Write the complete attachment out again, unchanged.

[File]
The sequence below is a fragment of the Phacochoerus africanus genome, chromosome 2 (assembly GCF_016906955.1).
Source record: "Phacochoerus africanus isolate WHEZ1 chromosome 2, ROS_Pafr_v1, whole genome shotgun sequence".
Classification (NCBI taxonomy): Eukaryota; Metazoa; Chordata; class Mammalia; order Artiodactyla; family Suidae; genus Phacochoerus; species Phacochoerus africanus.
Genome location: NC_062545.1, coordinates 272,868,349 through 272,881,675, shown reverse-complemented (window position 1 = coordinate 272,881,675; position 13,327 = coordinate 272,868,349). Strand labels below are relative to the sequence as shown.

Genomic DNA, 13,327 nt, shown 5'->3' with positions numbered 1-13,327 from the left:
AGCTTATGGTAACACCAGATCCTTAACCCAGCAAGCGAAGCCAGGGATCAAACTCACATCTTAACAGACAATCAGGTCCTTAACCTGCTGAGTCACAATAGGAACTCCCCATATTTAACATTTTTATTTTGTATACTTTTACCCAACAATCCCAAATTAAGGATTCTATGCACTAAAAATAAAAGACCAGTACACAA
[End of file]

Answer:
The sequence below is a fragment of the Phacochoerus africanus genome, chromosome 2 (assembly GCF_016906955.1).
Source record: "Phacochoerus africanus isolate WHEZ1 chromosome 2, ROS_Pafr_v1, whole genome shotgun sequence".
Classification (NCBI taxonomy): Eukaryota; Metazoa; Chordata; class Mammalia; order Artiodactyla; family Suidae; genus Phacochoerus; species Phacochoerus africanus.
Genome location: NC_062545.1, coordinates 272,868,349 through 272,881,675, shown reverse-complemented (window position 1 = coordinate 272,881,675; position 13,327 = coordinate 272,868,349). Strand labels below are relative to the sequence as shown.

Genomic DNA, 13,327 nt, shown 5'->3' with positions numbered 1-13,327 from the left:
AGCTTATGGTAACACCAGATCCTTAACCCAGCAAGCGAAGCCAGGGATCAAACTCACATCTTAACAGACAATCAGGTCCTTAACCTGCTGAGTCACAATAGGAACTCCCCATATTTAACATTTTTATTTTGTATACTTTTACCCAACAATCCCAAATTAAGGATTCTATGCACTAAAAATAAAAGACCAGTACACAA